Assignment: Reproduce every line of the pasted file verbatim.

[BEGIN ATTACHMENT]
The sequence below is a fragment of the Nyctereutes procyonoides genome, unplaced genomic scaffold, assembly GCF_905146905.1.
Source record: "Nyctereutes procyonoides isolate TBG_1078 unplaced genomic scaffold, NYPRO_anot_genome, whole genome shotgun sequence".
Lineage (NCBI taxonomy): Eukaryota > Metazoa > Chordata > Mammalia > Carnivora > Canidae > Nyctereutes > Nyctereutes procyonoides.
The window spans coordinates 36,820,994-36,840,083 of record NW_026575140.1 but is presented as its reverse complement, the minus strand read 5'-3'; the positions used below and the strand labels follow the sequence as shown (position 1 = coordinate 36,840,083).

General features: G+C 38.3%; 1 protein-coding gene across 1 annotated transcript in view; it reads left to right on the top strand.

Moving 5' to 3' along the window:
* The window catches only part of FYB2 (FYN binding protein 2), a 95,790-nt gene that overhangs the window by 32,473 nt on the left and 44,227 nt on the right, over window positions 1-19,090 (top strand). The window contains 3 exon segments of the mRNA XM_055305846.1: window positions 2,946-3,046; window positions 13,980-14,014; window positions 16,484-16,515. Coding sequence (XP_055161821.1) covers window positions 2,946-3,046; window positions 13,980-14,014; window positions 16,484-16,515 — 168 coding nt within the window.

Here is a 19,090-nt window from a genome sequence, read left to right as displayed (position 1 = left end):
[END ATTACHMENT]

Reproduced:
The sequence below is a fragment of the Nyctereutes procyonoides genome, unplaced genomic scaffold, assembly GCF_905146905.1.
Source record: "Nyctereutes procyonoides isolate TBG_1078 unplaced genomic scaffold, NYPRO_anot_genome, whole genome shotgun sequence".
Lineage (NCBI taxonomy): Eukaryota > Metazoa > Chordata > Mammalia > Carnivora > Canidae > Nyctereutes > Nyctereutes procyonoides.
The window spans coordinates 36,820,994-36,840,083 of record NW_026575140.1 but is presented as its reverse complement, the minus strand read 5'-3'; the positions used below and the strand labels follow the sequence as shown (position 1 = coordinate 36,840,083).

General features: G+C 38.3%; 1 protein-coding gene across 1 annotated transcript in view; it reads left to right on the top strand.

Moving 5' to 3' along the window:
* The window catches only part of FYB2 (FYN binding protein 2), a 95,790-nt gene that overhangs the window by 32,473 nt on the left and 44,227 nt on the right, over window positions 1-19,090 (top strand). The window contains 3 exon segments of the mRNA XM_055305846.1: window positions 2,946-3,046; window positions 13,980-14,014; window positions 16,484-16,515. Coding sequence (XP_055161821.1) covers window positions 2,946-3,046; window positions 13,980-14,014; window positions 16,484-16,515 — 168 coding nt within the window.

Here is a 19,090-nt window from a genome sequence, read left to right as displayed (position 1 = left end):